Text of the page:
If you don't carry more than one wedge or if you already have a battery of favorite wedges that you've used for a while, the question is "when should you update your wedge system?" The part of your club that wears out first is the face, and there can be damage even if you can't see it. According to a study done by Golf Magazine, worn grooves are a huge detriment to your game. Their research proved that a wedge with fresh grooves produces twice the backspin and distance control.
So if you don't have the right wedges or if you've been playing with the same wedges for more then two years, it's time to pony-up for some new tools. To help you make the choices I've selected the Best of the Best but I'll advise you as I do all my students: no matter how much information you gather - always try before you buy.
There are several things you should consider when choosing your wedges:  how do you add the correct wedges to your bag and still stay within the 14 club-limit imposed by the rules?  what is the best combination of loft and bounce? and  which manufacturing process do you choose, cast, or forged?
 I'd suggest you drop the long irons and make room for four wedges, a pitching wedge [PW] with a loft of say 48 degrees, a gap wedge of 52, a sand wedge of 56 and a lob wedge of 60 degrees. Given about a ten yard difference for every four degrees of loft, that gives you coverage over four distances. Lets say for a full swing you hit your PW 100 yards then your 52 degree goes 90, the 56 about 80 yards and the lob 70.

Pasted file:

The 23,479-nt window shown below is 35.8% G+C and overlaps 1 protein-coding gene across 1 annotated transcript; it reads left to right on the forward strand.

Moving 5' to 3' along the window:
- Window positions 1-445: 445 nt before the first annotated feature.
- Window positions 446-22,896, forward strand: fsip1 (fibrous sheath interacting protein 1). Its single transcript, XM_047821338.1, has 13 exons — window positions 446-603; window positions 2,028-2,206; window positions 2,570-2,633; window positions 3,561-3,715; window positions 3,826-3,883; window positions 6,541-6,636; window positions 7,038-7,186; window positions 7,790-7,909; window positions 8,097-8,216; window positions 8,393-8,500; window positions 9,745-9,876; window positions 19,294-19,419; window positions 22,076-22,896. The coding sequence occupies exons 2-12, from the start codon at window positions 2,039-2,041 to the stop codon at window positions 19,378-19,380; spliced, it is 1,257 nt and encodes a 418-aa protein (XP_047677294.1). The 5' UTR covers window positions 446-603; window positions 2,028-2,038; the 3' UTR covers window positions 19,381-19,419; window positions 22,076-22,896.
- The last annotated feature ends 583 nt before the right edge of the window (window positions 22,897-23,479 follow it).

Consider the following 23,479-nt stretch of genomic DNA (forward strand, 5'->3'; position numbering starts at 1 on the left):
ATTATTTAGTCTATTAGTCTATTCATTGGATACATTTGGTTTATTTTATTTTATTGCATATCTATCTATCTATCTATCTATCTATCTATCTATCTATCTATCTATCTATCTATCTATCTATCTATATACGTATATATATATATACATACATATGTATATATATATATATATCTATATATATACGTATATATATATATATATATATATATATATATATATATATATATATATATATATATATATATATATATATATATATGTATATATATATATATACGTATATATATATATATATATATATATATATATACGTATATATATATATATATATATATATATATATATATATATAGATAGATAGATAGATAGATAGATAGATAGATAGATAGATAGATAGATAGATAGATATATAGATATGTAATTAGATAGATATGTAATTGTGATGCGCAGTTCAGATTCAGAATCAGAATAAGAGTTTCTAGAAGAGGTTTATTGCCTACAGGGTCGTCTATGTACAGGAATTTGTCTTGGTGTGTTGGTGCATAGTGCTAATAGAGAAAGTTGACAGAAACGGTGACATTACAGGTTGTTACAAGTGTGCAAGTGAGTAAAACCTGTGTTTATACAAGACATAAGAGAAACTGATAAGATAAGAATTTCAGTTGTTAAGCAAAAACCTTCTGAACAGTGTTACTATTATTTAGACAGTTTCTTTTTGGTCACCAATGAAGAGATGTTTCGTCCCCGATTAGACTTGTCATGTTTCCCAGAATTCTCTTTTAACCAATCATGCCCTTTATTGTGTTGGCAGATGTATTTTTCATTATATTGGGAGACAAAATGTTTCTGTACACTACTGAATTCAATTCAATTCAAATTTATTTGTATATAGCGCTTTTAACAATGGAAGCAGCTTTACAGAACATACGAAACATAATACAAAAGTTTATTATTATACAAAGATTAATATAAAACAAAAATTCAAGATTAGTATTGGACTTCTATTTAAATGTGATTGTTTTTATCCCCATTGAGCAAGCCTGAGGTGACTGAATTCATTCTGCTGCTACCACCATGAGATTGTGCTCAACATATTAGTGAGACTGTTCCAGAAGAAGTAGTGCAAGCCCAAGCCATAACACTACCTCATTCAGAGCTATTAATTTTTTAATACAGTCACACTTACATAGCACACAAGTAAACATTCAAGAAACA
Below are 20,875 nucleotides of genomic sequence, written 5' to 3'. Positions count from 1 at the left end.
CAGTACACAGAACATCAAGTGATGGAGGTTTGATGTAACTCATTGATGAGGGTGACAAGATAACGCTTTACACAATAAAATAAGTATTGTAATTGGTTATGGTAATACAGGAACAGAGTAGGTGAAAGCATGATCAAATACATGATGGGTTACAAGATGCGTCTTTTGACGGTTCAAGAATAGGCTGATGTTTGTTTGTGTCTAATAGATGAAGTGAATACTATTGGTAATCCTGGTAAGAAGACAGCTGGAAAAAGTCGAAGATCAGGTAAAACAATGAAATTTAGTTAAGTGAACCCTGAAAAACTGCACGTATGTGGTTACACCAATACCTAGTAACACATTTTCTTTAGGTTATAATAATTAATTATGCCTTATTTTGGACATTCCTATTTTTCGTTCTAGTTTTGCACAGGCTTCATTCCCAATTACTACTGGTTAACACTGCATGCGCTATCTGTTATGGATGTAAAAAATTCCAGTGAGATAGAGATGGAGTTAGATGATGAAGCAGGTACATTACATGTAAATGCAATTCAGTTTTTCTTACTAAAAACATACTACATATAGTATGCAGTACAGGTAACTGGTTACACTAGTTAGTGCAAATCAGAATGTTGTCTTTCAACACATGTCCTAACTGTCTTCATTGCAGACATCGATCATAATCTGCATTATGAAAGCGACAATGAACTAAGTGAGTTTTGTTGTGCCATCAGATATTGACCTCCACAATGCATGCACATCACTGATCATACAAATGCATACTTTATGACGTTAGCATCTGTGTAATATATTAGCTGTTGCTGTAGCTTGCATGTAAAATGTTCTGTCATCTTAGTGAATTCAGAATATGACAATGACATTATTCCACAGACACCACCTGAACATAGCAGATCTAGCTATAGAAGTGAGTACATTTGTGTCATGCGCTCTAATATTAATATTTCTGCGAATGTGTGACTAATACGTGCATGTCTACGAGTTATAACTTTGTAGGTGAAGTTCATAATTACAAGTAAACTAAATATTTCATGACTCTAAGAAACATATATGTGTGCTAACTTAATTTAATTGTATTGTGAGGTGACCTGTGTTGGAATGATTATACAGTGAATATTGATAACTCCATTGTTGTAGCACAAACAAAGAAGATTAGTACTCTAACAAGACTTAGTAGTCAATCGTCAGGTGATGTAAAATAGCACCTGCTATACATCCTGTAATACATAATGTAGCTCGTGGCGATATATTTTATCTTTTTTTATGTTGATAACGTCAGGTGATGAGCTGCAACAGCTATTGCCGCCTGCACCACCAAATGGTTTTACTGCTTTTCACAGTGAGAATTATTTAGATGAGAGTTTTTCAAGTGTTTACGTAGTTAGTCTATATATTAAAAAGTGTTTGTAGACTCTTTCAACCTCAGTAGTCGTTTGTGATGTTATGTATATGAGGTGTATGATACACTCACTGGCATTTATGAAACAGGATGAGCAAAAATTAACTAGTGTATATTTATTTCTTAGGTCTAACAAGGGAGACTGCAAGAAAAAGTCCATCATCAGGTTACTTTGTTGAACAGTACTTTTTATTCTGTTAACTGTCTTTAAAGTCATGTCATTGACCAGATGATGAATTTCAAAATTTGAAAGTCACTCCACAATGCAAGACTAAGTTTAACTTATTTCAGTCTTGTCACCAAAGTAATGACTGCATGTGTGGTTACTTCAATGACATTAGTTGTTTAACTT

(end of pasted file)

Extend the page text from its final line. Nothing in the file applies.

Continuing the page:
Bounce [the shape of the bottom of your wedge] determines whether a wedge digs into the ground or skids along it without snagging. Club-makers offer different bounce/loft combinations so you can choose a wedge that will accommodate your swing type [more bounce if you're swing is steep, less if its shallow] as well as the course conditions. If the sand is soft and fluffy you need more bounce to keep the clubhead from getting stuck; in wet sand or on hard ground, you need less bounce to keep the clubhead moving freely.
 The third key to choosing the wedge that's right for you is feel. There are forged wedges which are soft-feeling at impact but the grooves wear more rapidly. And cast wedges, more durable but not as feel orientated.